Fall is the time when all creatures get ready for the winter. This includes insects and other household pests humans don’t want invading their homes for winter. Some critters are just annoying, others pose real health hazards from food contamination or bites and stings that can be annoying , become infected, or are poisonous. Planet Natural suggests some green friendly solutions to help get rid of or prevent unwanted pests in the home.
First, make sure your home is sealed up as much as possible. Check seals around doors, windows, vents, wire entries, drainpipes, and other openings. Caulk or replace weather stripping where needed. Add wire mesh to the ends of any open duct work, such as dryer vents and gutters.
Look around the foundation for loose siding, boards, cracks, or settling of the foundation where openings can appear. Seal up where you can, or contact a professional for any jobs you aren’t sure how to do properly. Expanding foam insulation is a good sealant, since it expands and then hardens to fill cracks and holes. It can be messy, though, and it really expands quickly, so be cautious. It can look ugly if not applied correctly.
Ants range in size from about 1/32 to 3/4 inch long. There are at least 12,000 species of ants found throughout the world. s a group, ants are important natural predators of many insect pests, including flea and fly larvae, caterpillars and termites. However, there are times when it may be necessary to get rid of ants, especially when they enter our homes in search of food.
New ant colonies are established by a single fertilized queen that lays hundreds of eggs. Ants have pincer-like jaws and can bite, although most do not. A few species are very aggressive and will inflict a painful sting. Here’s how to get rid of ants naturally.
Ants require food and water to survive. By eliminating these basic necessities you can greatly reduce their numbers. Store food and organic waste in sealed containers. Clean up all kitchen surfaces, and empty trash daily. Boric acid, diatomaceous earth and Orange Guard are all terrific least-toxic alternatives to conventional ant poisons.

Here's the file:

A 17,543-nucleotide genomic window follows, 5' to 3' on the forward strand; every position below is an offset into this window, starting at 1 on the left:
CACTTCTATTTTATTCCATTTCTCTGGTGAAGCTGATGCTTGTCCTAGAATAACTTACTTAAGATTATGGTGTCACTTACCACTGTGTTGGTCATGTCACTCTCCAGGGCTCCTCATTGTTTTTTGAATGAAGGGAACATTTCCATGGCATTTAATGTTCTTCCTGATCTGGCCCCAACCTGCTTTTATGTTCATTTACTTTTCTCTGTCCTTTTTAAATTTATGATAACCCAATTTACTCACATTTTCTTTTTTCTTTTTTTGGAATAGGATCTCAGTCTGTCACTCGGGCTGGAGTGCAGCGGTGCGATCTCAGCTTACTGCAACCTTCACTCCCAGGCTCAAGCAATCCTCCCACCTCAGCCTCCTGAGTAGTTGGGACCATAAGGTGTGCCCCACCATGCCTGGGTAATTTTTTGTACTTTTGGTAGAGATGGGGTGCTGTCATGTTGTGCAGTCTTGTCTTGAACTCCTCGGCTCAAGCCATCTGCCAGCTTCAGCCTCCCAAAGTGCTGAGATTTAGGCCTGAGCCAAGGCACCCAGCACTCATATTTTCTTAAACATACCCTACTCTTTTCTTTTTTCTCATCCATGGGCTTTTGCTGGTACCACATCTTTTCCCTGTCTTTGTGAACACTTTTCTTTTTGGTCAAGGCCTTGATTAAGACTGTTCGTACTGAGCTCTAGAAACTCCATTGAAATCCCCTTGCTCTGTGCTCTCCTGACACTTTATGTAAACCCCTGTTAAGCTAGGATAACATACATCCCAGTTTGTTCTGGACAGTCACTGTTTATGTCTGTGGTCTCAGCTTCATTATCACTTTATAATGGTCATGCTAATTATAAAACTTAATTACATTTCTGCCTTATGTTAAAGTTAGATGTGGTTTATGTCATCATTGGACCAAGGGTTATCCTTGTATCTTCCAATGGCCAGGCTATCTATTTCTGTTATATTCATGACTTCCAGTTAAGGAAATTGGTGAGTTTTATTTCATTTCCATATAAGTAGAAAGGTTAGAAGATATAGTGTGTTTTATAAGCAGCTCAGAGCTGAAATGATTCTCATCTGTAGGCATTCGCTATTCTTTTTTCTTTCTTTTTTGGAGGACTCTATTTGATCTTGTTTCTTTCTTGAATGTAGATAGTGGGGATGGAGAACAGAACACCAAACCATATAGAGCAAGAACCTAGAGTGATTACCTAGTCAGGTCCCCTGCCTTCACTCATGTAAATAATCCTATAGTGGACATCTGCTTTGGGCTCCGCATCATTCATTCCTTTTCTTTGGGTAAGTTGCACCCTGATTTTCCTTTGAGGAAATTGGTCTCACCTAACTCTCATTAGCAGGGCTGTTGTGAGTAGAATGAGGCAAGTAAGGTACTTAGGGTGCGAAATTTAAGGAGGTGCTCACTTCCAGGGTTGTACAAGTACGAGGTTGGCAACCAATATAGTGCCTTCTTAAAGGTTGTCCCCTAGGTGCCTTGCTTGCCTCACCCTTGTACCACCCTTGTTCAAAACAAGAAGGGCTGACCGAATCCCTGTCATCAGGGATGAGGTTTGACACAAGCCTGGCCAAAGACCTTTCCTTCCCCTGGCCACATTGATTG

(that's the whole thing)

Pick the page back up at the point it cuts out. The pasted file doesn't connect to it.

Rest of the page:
The best way to keep ants from coming indoors is to locate the mound and destroy the colony. While this is not always an easy task, sometimes a chunk of jelly placed where ants are found will help. As the workers are attracted to the food source, pay close attention as they carry it back to their nest. Botanical insecticides applied as a soil drench will destroy existing mounds.
Carpenter Ants cause damage in the house by tunneling and nesting inside wood structures. However, unlike termites, they do not feed on wood, but burrow into it to build their nests. They prefer damp wood that is easy for them to chew and remove.
Carpenter ants are often found inside during spring. Their presence only is not sufficient evidence to conclude that there is a nest inside your home. Concerned homeowners should try to determine whether the ants are coming from an outdoor or an indoor nest.
According to the University of Minnesota Extension Service, if you find carpenter ants in your home during late winter or early spring, that suggests the ants are coming from a nest inside your house. However, if you see activity later in the year, it is less clear if the nest is inside. In almost all cases, ants seen indoors during winter are an indication that there is an inside nest. One exception is when ants are brought indoors in firewood.
Prevent excess moisture accumulation in wood through good maintenance of the house structure and surroundings. Repair existing damage, then cut off ant access routes. Eliminate potential ant-nesting areas by repairing damaged trees and removing decaying stumps and wood debris. Prune branches that touch the house and eliminate wood/earth contact with structures.
Apply a boric acid product to exposed wood. Ants of all types are repelled by any product with borax or boric acid but larger infestations may need stronger treatment. Sprinkling Borax around foundations, across doorways, and along window sills can help keep ant populations out.
All pest control products should be kept away from pets and children. Even if they contain non-chemical products, pest control products contain high concentrations of some plant oils, or inert ingredients that can poison pets and children. In some cases, you may need a professional exterminator for pest control. Research the companies and ask questions about the contents of the products they use.
Follow all the news about Green Living, American Made, Pets, Education and Child Health by subscribing to my articles. Click on the "Subscribe" button, or here: http://www.examiner.com/user-bmader.